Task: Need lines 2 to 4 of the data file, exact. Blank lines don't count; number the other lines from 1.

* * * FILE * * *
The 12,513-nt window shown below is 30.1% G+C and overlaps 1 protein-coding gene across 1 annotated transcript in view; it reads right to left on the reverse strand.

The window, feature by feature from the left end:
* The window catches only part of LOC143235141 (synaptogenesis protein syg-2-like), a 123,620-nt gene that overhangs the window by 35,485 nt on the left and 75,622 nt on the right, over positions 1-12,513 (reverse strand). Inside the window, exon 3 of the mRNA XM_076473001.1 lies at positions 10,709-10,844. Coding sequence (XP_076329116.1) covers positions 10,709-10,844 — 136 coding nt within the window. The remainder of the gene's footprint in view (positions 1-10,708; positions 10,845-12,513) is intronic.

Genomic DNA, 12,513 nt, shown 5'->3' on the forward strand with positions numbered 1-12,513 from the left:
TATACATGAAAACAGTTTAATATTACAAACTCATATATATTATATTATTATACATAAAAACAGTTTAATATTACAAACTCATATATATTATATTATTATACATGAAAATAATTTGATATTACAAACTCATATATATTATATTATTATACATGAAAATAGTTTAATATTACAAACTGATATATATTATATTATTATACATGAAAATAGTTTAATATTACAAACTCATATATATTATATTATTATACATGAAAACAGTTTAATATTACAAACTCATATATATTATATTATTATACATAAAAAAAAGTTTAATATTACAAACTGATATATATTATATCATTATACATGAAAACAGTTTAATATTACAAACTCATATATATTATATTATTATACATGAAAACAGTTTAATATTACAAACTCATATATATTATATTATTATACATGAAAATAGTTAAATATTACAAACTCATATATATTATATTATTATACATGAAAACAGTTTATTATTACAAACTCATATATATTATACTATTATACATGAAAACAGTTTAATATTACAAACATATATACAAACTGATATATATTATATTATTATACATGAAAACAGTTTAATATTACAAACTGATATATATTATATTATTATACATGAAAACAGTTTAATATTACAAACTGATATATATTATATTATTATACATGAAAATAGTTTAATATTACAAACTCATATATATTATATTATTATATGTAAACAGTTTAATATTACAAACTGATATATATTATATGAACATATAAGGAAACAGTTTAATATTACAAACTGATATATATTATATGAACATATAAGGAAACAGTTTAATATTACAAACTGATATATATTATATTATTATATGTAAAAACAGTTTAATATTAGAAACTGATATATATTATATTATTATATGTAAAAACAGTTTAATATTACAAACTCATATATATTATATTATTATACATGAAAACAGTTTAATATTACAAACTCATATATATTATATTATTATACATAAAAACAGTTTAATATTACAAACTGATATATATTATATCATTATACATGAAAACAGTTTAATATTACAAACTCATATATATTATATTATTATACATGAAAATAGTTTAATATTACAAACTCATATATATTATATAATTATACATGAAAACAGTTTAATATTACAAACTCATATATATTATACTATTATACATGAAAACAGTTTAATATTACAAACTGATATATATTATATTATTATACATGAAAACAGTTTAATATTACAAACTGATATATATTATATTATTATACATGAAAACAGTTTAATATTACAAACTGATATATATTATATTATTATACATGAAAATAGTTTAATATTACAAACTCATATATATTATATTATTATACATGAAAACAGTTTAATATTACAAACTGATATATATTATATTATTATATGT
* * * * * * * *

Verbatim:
The window, feature by feature from the left end:
* The window catches only part of LOC143235141 (synaptogenesis protein syg-2-like), a 123,620-nt gene that overhangs the window by 35,485 nt on the left and 75,622 nt on the right, over positions 1-12,513 (reverse strand). Inside the window, exon 3 of the mRNA XM_076473001.1 lies at positions 10,709-10,844. Coding sequence (XP_076329116.1) covers positions 10,709-10,844 — 136 coding nt within the window. The remainder of the gene's footprint in view (positions 1-10,708; positions 10,845-12,513) is intronic.

Genomic DNA, 12,513 nt, shown 5'->3' on the forward strand with positions numbered 1-12,513 from the left: